CAIRO – 15 May 2022: Egypt’s Minister of Tourism & Antiquities Khaled el-Enani, visited Abu Mena Heritage Site in Burj Al-Arab area in Alexandria to inspect the project to lower the level of groundwater at the site.
This is considered one of the most important projects undertaken by the ministry represented by the Supreme Council of Antiquities, and comes in addition to implementing a project to restore the monastery and develop the site as a whole.
In this context, archaeologist Abdel Rahim Rihan, director general of Archaeological Research, Studies and Scientific Publishing in South Sinai at the Ministry of Tourism and Antiquities, points to the importance of the Abu Mena Monastery as an exceptional global value.
It is registered as an antiquity by Resolution No. 698 of 1956 and a UNESCO World Heritage Site in 1979. Its construction dates back to the late fifth and first half of the sixth century AD. It falls 75 km west of Alexandria, 60 km south of the ancient city of Burj Al-Arab, and the site’s area is a thousand acres.
Rihan explains that the site was discovered in 1905 by the German scientist Kaufmann, then by the excavations of the Greco-Roman Museum in Alexandria from 1925 to 1929, and excavations of the Coptic Museum in Cairo from 1951 to 1952. Since 1961, the German Archaeological Institute in Cairo has started continuous excavations headed by Peter Grossmann.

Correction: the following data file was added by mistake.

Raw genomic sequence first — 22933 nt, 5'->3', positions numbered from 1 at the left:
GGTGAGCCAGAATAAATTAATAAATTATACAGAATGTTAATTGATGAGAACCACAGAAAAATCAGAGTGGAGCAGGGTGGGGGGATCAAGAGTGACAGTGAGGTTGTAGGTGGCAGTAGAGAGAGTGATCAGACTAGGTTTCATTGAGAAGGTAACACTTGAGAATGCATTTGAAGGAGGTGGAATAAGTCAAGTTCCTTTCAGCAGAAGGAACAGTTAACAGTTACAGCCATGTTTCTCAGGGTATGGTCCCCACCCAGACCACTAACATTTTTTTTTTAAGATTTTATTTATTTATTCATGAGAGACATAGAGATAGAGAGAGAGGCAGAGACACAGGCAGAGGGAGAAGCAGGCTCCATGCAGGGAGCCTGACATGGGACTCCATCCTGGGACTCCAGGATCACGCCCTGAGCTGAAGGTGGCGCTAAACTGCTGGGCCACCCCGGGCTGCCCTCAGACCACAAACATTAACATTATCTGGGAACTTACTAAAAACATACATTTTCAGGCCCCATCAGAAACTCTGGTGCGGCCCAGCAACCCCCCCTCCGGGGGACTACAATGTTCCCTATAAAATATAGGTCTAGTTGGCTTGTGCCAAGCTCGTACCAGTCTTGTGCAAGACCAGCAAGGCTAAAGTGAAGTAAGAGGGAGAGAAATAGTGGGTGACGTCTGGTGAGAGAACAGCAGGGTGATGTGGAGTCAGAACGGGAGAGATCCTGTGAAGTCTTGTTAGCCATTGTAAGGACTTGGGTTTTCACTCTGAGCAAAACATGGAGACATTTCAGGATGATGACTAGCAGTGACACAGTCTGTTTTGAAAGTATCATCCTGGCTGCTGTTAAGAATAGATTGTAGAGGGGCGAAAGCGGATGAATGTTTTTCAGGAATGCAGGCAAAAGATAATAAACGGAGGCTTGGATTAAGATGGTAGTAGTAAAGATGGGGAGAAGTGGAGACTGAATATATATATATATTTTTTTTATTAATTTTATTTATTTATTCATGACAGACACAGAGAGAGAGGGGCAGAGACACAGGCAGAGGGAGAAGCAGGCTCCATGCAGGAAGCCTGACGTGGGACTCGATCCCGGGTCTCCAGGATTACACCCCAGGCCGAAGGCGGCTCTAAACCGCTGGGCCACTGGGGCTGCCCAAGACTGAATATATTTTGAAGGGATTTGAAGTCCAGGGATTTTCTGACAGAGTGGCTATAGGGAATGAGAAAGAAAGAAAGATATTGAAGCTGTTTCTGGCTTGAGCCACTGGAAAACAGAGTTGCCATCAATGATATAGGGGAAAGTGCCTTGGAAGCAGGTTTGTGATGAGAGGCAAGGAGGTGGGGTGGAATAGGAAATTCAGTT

Excavations at the Abu Mena Heritage Site revealed an entire city that was called the “Marble City” due to the large number of marbles in it. The excavatione also uncovered a group of churches, houses and baths.
In 2002, excavations were carried out in the huge architectural group located west of the North Hammam. Among the ruins of the Saint Mena Monastery, remains of pottery vessels of different sizes known as Saint Mena's pottery bottles were found.
The Abu Mena Monastery is considered a gathering center for Christians setting out on the holy pilgrimage to Mount Moses and Saint Catherine's Monastery. Some even head from St. Catherine's Monastery to Jerusalem. The Saint Mena Monastery itself was a destination for European pilgrims seeking blessings from the waters of St. Mena's Well.
The Coptic Museum in Egypt, the British Museum and European museums have numerous collections of the Christian pilgrims' vessels filled with water from Saint Mena. These utensils cannot stand, but must be carried by strings connecting the neck and the ears.
The South Sinai Islamic and Coptic Antiquities area has revealed a group of these pots in the area of Tell Al-Mashraba in Dahab, which was reused as a Byzantine fortress in the sixth century AD.